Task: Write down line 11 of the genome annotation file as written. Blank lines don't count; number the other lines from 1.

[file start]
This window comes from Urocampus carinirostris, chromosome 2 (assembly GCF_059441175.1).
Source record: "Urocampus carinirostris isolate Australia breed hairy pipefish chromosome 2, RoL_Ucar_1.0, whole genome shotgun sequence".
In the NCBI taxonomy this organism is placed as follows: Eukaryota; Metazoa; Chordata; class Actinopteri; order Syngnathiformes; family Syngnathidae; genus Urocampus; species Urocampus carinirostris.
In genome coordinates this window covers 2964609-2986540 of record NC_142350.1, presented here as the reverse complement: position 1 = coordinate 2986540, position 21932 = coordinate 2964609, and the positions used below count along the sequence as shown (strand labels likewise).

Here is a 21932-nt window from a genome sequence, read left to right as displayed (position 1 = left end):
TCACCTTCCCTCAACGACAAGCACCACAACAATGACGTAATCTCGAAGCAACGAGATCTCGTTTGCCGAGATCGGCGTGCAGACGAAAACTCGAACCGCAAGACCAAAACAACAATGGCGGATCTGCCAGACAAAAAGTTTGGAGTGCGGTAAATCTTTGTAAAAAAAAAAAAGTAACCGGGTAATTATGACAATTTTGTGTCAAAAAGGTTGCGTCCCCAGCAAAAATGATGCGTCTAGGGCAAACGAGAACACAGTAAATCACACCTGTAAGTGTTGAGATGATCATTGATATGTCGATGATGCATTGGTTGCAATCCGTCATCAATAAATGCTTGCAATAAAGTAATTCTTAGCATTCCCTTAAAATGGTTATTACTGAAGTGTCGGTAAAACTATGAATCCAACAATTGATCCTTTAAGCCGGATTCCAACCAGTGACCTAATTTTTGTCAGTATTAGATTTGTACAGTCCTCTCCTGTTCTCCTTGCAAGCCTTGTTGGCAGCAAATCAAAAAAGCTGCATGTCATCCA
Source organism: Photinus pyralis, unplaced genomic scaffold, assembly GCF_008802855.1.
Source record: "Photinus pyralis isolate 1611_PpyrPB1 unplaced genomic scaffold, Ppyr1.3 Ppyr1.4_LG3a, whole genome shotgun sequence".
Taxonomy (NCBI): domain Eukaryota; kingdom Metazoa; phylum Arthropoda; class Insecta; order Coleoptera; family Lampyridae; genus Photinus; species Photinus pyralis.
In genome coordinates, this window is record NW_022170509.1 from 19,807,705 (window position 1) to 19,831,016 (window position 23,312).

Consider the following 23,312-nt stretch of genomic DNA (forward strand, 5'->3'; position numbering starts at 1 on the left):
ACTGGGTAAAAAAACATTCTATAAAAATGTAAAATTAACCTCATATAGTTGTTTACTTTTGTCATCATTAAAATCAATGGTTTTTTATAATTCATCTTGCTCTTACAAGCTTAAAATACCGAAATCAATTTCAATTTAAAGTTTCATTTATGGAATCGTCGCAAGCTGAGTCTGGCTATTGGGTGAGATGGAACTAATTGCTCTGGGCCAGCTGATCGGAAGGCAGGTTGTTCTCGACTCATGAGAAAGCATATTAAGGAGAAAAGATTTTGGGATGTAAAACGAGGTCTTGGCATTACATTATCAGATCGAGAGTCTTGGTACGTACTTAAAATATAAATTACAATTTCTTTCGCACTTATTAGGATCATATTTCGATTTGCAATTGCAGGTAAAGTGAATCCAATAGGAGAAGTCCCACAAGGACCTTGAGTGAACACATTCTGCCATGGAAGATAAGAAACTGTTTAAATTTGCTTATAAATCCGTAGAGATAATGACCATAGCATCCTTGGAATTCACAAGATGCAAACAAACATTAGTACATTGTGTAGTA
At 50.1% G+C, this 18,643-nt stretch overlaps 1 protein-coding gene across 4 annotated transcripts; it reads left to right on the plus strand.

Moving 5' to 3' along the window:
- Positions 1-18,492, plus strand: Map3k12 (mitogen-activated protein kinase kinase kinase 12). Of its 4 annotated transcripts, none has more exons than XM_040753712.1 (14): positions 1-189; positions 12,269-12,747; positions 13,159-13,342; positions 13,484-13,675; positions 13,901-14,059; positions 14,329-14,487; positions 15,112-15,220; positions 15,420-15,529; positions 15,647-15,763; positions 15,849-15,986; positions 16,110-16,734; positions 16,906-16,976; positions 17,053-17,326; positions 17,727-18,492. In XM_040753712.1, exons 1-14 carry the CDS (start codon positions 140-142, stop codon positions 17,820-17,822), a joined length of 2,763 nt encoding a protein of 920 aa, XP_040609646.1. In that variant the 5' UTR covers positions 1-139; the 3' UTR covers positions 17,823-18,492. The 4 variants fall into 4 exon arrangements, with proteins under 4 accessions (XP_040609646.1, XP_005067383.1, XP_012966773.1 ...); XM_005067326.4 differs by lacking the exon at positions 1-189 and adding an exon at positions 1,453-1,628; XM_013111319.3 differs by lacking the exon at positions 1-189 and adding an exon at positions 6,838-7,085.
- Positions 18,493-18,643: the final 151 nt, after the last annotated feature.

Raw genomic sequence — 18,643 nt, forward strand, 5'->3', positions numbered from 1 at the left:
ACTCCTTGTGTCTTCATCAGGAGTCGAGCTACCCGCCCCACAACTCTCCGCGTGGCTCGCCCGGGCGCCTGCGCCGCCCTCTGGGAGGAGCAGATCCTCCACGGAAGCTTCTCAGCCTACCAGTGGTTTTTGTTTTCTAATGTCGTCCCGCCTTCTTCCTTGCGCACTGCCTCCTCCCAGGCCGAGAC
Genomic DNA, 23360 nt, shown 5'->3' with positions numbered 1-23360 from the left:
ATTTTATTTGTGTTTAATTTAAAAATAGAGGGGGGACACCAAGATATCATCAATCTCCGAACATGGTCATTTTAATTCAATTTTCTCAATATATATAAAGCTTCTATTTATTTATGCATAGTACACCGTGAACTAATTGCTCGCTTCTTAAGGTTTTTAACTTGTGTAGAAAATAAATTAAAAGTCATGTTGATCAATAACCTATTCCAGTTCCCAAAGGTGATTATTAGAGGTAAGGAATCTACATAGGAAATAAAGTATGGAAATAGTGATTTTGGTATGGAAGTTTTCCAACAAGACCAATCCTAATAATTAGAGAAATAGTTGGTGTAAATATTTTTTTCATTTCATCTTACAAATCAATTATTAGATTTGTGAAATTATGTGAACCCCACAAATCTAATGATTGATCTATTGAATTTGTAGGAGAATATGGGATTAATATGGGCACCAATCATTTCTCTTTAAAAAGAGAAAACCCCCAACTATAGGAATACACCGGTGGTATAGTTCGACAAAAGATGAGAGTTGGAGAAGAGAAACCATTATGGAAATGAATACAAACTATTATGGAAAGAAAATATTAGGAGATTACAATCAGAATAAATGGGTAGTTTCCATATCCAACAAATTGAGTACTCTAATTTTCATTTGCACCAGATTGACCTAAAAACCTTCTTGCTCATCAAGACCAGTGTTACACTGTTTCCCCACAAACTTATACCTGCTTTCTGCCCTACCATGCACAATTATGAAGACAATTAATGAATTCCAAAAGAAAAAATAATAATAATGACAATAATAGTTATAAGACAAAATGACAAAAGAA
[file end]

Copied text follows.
Consider the following 23,312-nt stretch of genomic DNA (forward strand, 5'->3'; position numbering starts at 1 on the left):